Take the 2-minute tour ×
Stack Overflow is a question and answer site for professional and enthusiast programmers. It's 100% free, no registration required.

How do I handle big integers in C#?

I have a function that will give me the product of divisors:

private static int GetDivisorProduct(int N, int product)
    {
        for (int i = 1; i < N; i++)
        {
            if (N % i == 0)
            {
                Console.WriteLine(i.ToString());
                product *= i;
            }
        }

        return product;
    }

The calling function is GetDivisorProduct(N, 1)

If the result is bigger than 4 digits , I should obtain only the last 4 digits. ( E.g. If I give an input of 957, the output is 7493 after trimming out only the last four values. The actual result is 876467493.).

Other sample inputs: If I give 10000, the output is 0.

The BigInteger class has been removed from the C# library!

How can I get the last four digits?

share|improve this question
    
See related question: stackoverflow.com/questions/959923/handle-big-integers-in-c –  M. Dudley Jun 6 '09 at 15:41
3  
You mean see the same question? –  heavyd Jun 23 '09 at 16:54

7 Answers 7

up vote 27 down vote accepted

If you're only looking at the last four digits, you don't need anything larger than an integer. Consider this:

When multiplying two numbers, if you are only interested in the least significant digits (i.e. the last four digits), then the upper-most digits will not have an effect on lowest digits of the outcome... so you can just "throw out" the most significant (right-side) digits before you multiply.

For example: I want to multiply two large numbers but I only need the last two digits:

int num1 = 123456789;
int num2 = 987654321;

int result = num1 * num2; // Last two digits would be "69" but this OVERFLOWS

but if we multiply only the last two digits...

int result = (num1 % 100) * (num2 % 100);  // result = 89 * 21

89 * 21 = 1869 (the last two digits are still "69" but we have not overflowed).

I used this technique to calculate the Six Right-Most Digits of 1,000,000 factorial.

Enjoy,

Robert C. Cartaino

share|improve this answer
7  
Yep. Modular arithmetic: (a * b) % m == ((a % m) * (b % m)) % m –  Mehrdad Afshari Jun 6 '09 at 16:47
    
That's a much more concise way to explain my long-winded example <grin>. –  Robert Cartaino Jun 6 '09 at 16:57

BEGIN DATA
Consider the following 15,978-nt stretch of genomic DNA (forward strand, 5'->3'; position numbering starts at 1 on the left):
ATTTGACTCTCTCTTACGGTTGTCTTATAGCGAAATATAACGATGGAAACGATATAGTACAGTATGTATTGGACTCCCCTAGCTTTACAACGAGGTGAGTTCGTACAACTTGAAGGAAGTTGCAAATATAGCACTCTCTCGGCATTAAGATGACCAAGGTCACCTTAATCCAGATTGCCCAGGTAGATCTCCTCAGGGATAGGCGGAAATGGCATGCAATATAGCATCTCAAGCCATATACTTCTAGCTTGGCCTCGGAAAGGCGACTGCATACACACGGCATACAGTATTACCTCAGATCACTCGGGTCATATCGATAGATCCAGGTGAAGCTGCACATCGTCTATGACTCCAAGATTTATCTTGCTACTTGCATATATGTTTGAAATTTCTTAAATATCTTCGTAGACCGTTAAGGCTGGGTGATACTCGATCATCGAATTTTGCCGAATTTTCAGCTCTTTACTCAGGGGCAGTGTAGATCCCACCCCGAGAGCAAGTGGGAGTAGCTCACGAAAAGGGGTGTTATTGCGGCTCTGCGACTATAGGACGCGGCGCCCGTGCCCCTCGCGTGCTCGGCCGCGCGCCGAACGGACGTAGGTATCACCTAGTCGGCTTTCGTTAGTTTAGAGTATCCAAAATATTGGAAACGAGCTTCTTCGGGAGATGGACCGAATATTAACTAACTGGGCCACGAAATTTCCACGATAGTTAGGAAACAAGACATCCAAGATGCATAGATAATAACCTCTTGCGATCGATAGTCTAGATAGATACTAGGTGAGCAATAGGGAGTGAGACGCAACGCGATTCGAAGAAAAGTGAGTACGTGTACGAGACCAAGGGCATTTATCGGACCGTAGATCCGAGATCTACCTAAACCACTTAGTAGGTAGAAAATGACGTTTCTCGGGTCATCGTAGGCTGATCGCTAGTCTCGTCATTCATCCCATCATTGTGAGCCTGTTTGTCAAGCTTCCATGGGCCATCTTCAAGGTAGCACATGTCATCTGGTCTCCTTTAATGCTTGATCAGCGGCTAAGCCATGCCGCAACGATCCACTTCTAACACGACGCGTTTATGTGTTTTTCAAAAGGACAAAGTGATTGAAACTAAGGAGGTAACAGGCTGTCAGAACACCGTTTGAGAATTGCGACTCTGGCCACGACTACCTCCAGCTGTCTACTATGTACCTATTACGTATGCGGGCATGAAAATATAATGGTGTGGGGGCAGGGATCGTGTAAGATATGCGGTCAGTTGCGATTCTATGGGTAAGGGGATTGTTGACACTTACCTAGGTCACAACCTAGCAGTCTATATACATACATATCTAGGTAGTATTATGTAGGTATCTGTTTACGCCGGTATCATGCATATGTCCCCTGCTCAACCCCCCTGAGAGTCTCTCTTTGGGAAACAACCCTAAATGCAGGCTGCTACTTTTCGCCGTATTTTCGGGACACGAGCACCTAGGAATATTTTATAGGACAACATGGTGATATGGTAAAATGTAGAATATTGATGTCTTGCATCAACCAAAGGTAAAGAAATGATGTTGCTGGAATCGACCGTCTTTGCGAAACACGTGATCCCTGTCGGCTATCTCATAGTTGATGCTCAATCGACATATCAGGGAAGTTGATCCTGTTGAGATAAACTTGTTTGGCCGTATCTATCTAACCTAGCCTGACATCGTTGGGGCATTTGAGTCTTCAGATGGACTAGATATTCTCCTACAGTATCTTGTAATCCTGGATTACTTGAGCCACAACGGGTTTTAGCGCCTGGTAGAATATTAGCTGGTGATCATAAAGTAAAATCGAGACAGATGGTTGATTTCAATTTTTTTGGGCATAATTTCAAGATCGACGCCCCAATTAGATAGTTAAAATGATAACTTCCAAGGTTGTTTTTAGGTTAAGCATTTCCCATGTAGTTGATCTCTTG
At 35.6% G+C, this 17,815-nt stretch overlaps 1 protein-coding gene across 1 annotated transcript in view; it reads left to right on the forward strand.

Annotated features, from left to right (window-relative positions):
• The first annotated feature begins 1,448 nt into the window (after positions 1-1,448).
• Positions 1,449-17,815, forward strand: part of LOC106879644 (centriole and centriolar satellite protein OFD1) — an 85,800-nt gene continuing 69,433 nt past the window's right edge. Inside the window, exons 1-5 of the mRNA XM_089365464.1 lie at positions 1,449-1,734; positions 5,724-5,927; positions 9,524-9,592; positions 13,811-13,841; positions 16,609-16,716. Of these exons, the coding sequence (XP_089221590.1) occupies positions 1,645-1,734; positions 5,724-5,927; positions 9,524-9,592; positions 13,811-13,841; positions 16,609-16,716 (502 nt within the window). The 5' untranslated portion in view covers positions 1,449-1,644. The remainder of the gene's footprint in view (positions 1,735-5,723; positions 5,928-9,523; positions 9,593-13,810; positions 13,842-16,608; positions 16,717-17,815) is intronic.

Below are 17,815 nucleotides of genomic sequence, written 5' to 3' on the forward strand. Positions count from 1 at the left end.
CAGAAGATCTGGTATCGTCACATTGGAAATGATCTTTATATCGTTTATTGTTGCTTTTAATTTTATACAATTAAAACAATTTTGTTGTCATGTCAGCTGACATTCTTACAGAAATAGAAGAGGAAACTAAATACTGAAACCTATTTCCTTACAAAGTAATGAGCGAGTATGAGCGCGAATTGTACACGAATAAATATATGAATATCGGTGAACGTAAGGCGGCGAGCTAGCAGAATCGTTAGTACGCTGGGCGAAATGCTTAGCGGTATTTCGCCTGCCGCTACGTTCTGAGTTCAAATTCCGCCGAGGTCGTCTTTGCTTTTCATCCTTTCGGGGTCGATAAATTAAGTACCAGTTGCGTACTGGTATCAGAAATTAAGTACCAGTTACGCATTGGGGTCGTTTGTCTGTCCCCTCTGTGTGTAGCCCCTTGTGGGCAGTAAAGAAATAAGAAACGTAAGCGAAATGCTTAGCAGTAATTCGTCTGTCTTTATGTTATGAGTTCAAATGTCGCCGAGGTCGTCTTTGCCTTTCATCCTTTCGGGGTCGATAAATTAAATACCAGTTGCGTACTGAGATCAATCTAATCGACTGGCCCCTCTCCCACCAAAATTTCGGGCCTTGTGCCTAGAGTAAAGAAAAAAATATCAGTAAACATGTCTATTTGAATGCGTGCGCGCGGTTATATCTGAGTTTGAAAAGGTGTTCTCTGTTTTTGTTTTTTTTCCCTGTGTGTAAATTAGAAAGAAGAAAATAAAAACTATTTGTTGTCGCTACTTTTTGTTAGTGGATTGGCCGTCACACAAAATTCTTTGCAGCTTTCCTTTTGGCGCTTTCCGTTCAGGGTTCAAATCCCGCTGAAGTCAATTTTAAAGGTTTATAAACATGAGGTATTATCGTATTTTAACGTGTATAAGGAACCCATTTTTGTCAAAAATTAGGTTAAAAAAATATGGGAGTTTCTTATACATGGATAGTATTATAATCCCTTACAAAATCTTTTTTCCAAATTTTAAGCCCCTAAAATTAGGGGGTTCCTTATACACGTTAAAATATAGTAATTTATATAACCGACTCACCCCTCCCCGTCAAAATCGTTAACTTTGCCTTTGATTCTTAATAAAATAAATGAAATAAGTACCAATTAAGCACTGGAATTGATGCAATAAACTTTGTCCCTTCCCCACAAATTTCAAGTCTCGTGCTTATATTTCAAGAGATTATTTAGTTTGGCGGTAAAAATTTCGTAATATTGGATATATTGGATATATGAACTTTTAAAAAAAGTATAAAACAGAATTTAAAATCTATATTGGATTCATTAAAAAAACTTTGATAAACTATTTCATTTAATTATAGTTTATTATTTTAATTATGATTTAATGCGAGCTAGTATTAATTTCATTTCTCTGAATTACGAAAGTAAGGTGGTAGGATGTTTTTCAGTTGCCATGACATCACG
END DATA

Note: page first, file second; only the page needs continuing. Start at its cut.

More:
If you can't go to .NET 4.0 right now, you can use BigInteger from the J# library from C#. Here's an article describing how. It does impact deployment as you need to deploy the J# re-distributable.

share|improve this answer

Well, you can modify your code like this:

    for (int i = 1; i < N; i++)
    {
        if (N % i == 0)
        {
            Console.WriteLine(i.ToString());
            product *= i;
        }
        if (product > 10000 * N)
        {
            product %= 10000;
        }
    }

This is because the last four digits of (10000*k + l)R are the same as for lR. The actual type of product depends on the range of N's you want to handle. If it is all integer type, then product should be long.

By the way, why do you pass product as a parameter, if it is always 1?

share|improve this answer

I hope I didn't missunderstood, but you want to write in Console "0000" if the result is 0? Have you tried:

Console.WriteLine(i.ToString().PadLeft(4,"0"));

?

If what you want is to get the number 0000 as an int I'm sorry, but don't know how to get it.

share|improve this answer
    
I have done in this way.. but it is not at all feasible solution. Do you think it is indeed? –  priyanka.sarkar Jun 7 '09 at 1:19

.NET 4.0 has a BigInteger class

share|improve this answer
    
Sweet - did not know about BigInteger class! –  TWith2Sugars Jun 6 '09 at 16:08
2  
The OP shouldn't use BigInteger at all. See Robert's answer. –  Mehrdad Afshari Jun 6 '09 at 16:48

http://www.codeproject.com/csharp/BigInteger.asp

share|improve this answer
    
Thanks ..even I have also seen that before. Please give a solution for the same code. –  priyanka.sarkar Jun 6 '09 at 15:33

How about trying to use a double or long instead of int for product? It would only work in some cases, but it would allow you to work with larger numbers that you've been able to.

share|improve this answer
    
I have already tried with double, long etc. With the same result. –  priyanka.sarkar Jun 6 '09 at 15:31
    
Sorry I couldn't be more help! Good luck! –  Pwninstein Jun 6 '09 at 15:34

Your Answer

 
discard

By posting your answer, you agree to the privacy policy and terms of service.

Not the answer you're looking for? Browse other questions tagged or ask your own question.